Thousand Islands - Canada
The Thousand Islands constitute an archipelago of 1,864 islands that straddles the Canada-U.S. border in the Saint Lawrence River as it emerges from the northeast corner of Lake Ontario. They stretch for about 50 miles (80 km) downstream from Kingston, Ontario. The Canadian islands are in the province of Ontario, the U.S. islands in the state of New York.
The 1,864 islands range in size from over 40 square miles (100 km2) to smaller islands occupied by a single residence, or uninhabited outcroppings of rocks that are only home to migratory waterfowl. To count as one of the Thousand Islands these minimum criteria had to be met: 1) Above water level year round; 2) Have an area greater than 1 square foot (0.093 m2); and 3) Support at least one living tree.
Large freighters frequently ply the Saint Lawrence Seaway, but the area has so many shoals and rocks that vessels sometimes hire maritime pilots to help them travel through the hazardous waterway. Under the Canadian span, a vessel just less than 25 feet (7.6 m) offshore can find itself in over 200 feet (61 m) of water. Similarly, rocks and shoals less than two feet (61 cm) underwater can be found in the center of channels 90 feet (27 m) deep.
Because of the great number of rocks and shoals just above or below the water's surface, it is unwise to travel the waters at night, unless one stays in the main channels and has charts, a chart plotter, or knows the area well. The water is so clear in some areas, that a rocky bottom can be observed in 80 feet (24 m) of water. Before the advent of the zebra mussel, visibility of only ten to fifteen feet was usual, slightly decreasing as the years passed. Water clarity improved markedly in the mid-1990s with the arrival of zebra mussels, which feed on algae. The area has several shipwrecks, and although most of them are over 100 feet (30 m) underwater, some are a mere 15 feet (4.6 m) down and can be seen from the surface.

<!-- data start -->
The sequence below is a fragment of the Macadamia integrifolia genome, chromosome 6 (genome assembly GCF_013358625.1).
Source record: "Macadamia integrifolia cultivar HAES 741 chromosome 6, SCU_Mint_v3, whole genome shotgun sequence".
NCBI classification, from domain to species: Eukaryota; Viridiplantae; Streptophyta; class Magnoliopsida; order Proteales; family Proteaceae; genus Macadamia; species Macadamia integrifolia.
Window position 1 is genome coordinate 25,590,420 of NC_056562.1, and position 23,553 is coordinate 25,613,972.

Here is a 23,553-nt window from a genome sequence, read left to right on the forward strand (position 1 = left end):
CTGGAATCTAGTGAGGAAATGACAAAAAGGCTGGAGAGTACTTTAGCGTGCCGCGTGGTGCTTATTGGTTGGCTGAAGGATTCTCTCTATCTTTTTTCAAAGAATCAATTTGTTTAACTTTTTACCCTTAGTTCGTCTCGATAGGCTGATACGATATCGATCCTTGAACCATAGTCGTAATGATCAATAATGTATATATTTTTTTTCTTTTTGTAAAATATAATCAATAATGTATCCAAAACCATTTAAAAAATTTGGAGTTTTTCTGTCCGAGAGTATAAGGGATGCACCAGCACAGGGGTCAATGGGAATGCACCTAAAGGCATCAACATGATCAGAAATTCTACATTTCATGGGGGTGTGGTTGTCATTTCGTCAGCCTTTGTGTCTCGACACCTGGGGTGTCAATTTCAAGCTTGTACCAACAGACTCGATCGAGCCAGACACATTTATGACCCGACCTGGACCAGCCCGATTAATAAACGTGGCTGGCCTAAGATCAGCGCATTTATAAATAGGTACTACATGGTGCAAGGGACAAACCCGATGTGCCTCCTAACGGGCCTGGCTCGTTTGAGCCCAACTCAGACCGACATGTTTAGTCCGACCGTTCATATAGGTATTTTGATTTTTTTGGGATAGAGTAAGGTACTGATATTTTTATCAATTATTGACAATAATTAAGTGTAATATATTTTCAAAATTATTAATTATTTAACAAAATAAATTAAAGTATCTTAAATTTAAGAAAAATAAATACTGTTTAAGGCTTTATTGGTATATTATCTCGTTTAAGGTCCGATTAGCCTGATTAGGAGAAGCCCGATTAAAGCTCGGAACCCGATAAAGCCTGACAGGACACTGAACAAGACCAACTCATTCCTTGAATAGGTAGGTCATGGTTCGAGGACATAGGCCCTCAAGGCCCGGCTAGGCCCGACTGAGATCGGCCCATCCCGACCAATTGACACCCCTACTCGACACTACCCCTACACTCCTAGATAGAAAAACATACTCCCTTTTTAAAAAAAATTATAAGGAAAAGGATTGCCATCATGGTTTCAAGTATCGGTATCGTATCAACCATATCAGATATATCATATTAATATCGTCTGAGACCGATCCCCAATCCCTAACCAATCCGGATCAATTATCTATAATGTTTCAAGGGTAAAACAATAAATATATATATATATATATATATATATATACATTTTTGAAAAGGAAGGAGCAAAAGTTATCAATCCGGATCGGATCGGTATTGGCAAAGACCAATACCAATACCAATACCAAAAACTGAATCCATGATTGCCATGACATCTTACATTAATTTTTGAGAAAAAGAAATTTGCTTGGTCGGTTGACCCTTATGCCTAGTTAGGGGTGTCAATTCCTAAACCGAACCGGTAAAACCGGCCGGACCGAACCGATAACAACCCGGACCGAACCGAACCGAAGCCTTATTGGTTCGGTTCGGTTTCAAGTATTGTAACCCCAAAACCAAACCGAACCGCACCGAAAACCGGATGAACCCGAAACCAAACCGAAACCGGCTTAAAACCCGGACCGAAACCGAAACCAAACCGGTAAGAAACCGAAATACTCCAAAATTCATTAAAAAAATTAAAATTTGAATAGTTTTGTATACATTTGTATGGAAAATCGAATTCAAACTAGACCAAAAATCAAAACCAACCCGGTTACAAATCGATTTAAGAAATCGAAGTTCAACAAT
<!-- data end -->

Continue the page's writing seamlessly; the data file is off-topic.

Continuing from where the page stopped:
Geologically, the islands are located where a branch of the Canadian Shield runs south across the river to join with the Adirondacks. Around twenty of these islands form the Thousand Islands National Park, the oldest of Canada's national parks east of the Rockies. The park hosts campgrounds, inland walking trails, annual family events, as well as a national heritage building.
The Thousand Islands-Frontenac Arch region was designated a World Biosphere Reserve by UNESCO in 2002. The U.S. islands include numerous New York state parks, including Wellesley Island State Park, and Robert Moses State Park - Thousand Islands located on an island in the St. Lawrence.
The Thousand Islands Bridge connects New York State and Ontario by traversing Wellesley Island at the northernmost point of Interstate 81 in Jefferson County and meets Highway 137, which leads to Highway 401. The Thousand Islands Parkway provides a scenic view of many of the islands.
The largest island in the group, Wolfe Island, is located entirely in Ontario. Adjacent to Wolfe but part of New York is Carleton Island, the site of a ruined fort, Fort Haldiman, built in 1779 by the British during the American Revolutionary War. The island was captured by three American soldiers during the War of 1812 and remains part of the United States today.